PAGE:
Can we tweak existing democratic processes to ensure the future for our grandchildren?

If this study holds water, it turns out we can. Excellent find. Thanks to daughter-in-law Sue, the mother of my grandchildren, Drew and Kiera.

In other words, humans, by nature, aren’t selfish Hobbesian monsters. Not if we can help it. As this study discovered, the trouble starts when we think everybody else is.

Please read in its entirety, in order to grok what they discovered, and the tiny change they made which shifted the result. This is the permacultural attitude: observe what’s going on, then make the smallest change possible to enliven the entire system.

Martin Nowak: “Democracy is a powerful institution. When we implemented this system, virtually every resource was saved. The surprising observation is that while there is a minority of people who don’t want to cooperate, the majority of people vote altruistically. They are not voting to maximize their own benefit, and that’s what allows for cooperation with the future.”

Image: fortheloveofthistruth.com

Image: fortheloveofthistruth.com

Tomorrow isn’t such a long time

June 26, 2014

by Peter Reuell, Harvard Staff Writer

news.harvard.edu
Whatever the answers to preserving our world’s natural resources might be, it seems clear that they won’t come overnight. How, then, can scientists and governments ensure that the steps they take today won’t jeopardize the fate of future generations?

The answer, Harvard researchers say, may lie in part in a cornerstone to modern society — democratic process.

Martin Nowak, a Harvard professor of mathematics and biology and the director of the Program for Evolutionary Dynamics, and David Rand, an assistant professor of psychology and economics at Yale, worked with colleagues on a study in which allowing people to vote on the harvesting of resources led to the preservation of the resources for future generations. The study is described in a June 26 paper published in Nature.

“There has been a great deal of work on how people cooperate with those they see every day — their colleagues or friends,” Nowak said. “But an open question is how people cooperate with future generations. How do you make altruistic decisions today that benefit people tomorrow?”

Nowak and Rand joined with doctoral student Oliver Hauser and postdoctoral researcher Alexander Peysakhovich to adapt a commonly used “public good” game in which five online players are tasked with dividing up 100 units of a resource.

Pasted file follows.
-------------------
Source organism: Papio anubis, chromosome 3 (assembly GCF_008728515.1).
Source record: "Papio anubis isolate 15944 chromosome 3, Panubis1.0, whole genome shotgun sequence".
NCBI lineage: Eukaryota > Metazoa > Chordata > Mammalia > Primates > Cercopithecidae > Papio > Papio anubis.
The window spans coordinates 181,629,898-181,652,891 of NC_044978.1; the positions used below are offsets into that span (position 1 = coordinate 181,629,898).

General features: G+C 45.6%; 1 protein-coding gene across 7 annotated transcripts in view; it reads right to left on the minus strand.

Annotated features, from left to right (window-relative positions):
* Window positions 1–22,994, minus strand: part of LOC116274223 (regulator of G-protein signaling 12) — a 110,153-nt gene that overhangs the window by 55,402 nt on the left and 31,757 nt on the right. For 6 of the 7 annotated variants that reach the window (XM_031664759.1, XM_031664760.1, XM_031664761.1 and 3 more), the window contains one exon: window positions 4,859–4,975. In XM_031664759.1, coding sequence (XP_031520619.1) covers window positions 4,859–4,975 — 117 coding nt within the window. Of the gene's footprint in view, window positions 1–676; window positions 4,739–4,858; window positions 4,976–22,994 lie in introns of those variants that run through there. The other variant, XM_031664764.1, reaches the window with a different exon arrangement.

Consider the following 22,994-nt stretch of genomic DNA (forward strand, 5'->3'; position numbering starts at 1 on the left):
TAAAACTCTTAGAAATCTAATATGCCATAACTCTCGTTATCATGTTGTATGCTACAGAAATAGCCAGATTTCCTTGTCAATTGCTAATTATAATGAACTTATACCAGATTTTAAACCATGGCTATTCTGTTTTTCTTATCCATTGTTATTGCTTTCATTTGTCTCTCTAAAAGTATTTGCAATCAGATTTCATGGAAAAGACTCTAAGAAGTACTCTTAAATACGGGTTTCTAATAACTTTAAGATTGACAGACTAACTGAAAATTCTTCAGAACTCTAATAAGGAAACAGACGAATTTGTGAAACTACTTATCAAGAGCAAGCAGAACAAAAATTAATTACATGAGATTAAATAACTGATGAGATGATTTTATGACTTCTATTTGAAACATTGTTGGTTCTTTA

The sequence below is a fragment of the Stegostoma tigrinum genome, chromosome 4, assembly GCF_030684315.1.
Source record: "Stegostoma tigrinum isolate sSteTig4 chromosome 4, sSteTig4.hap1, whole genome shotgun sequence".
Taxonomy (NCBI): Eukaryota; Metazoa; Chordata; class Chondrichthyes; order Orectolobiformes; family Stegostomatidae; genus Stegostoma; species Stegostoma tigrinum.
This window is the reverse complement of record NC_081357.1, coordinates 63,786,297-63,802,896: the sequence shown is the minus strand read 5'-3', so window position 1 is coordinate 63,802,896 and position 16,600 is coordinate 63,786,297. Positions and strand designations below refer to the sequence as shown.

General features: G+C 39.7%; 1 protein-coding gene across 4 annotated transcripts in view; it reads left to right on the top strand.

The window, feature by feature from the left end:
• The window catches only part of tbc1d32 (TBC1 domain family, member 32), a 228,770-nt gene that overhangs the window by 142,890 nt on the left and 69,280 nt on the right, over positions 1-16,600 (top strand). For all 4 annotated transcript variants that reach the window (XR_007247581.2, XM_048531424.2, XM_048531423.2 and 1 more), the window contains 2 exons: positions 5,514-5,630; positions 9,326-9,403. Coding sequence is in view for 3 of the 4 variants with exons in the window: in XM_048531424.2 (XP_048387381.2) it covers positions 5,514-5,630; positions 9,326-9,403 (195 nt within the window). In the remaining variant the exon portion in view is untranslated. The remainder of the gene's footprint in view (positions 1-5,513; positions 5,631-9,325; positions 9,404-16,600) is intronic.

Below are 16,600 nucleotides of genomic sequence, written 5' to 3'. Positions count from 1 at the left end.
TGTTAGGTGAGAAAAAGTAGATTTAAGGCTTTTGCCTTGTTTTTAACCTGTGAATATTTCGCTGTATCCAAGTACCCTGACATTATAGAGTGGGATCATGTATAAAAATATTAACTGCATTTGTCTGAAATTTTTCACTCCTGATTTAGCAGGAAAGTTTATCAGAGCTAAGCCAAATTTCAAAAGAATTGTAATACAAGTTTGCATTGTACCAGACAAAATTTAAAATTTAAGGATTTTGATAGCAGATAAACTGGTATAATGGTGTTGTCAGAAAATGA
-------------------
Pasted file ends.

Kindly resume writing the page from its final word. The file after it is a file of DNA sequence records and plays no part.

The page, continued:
Each player was allowed to collect up to 20 units of the resource. As long as all players together harvested no more than half of the 100 units, the resource was replenished for subsequent generations — other players who would be recruited later. If players harvested more than half, however, the resource was exhausted, and subsequent players earned nothing while being told that earlier generations hadn’t acted sustainably.

Though the game was clearly designed to encourage players to preserve resources for subsequent generations, Nowak and Rand initially found a curious result — in nearly every game, players quickly exhausted the resource.

“Typically, the way it played out was four players acted generously, while one person chose maximum defection,” Nowak said.

Though the test revealed that many people might be willing to pay some cost to benefit future generations, it also highlighted a problem connected to what researchers call “conditional cooperation,” which suggests that people are willing to cooperate only if they believe others are doing the same. Often, Rand and Nowak said, players who chose to maximize their own benefit did so because they feared other players were taking a larger share of the resource.

“In some sense, this illustrates why the free market fails to solve problems like climate change,” Nowak said. “Even if you want to cooperate with the future, you may not do so because you are afraid of being exploited by the present.”

To address that problem, Nowak and Rand rewrote the rules of the game so that each player was allowed to vote on how much of the resource to extract, and each was given the median of all five votes.

“Democracy is a powerful institution,” Nowak said. “When we implemented this system, virtually every resource was saved. The surprising observation is that while there is a minority of people who don’t want to cooperate, the majority of people vote altruistically. They are not voting to maximize their own benefit, and that’s what allows for cooperation with the future.”

Importantly, Nowak and Rand said, for the voting system to work, the winning extraction amount had to be the median of all the votes cast.

“Another way to implement a voting system would be to extract the average of all the votes, but the problem with that system is it forces people to vote strategically,” Rand said. “You may be willing to harvest the resource sustainably, but if you think someone else is going all in, you have to vote for zero to balance out the average. If instead you use the median of the votes, then players can just vote for what they really want.”

The finding that people are willing to vote altruistically, Rand said, runs counter to the oft-cited notion that people will ultimately act in their own interests when they go to the ballot box.

“A huge amount of public policy is built around the assumption that everyone is selfish. The question for policy-makers has always been how to set up an institution that encourages people to do good things even though they’re selfish.

“The key take-home message of our paper is that policymakers can take advantage of the fact that many people are not actually selfish,” he continued. “A lot of people are altruistic, and you can have more efficient and more effective policies if you take this into account.”

 

 

 

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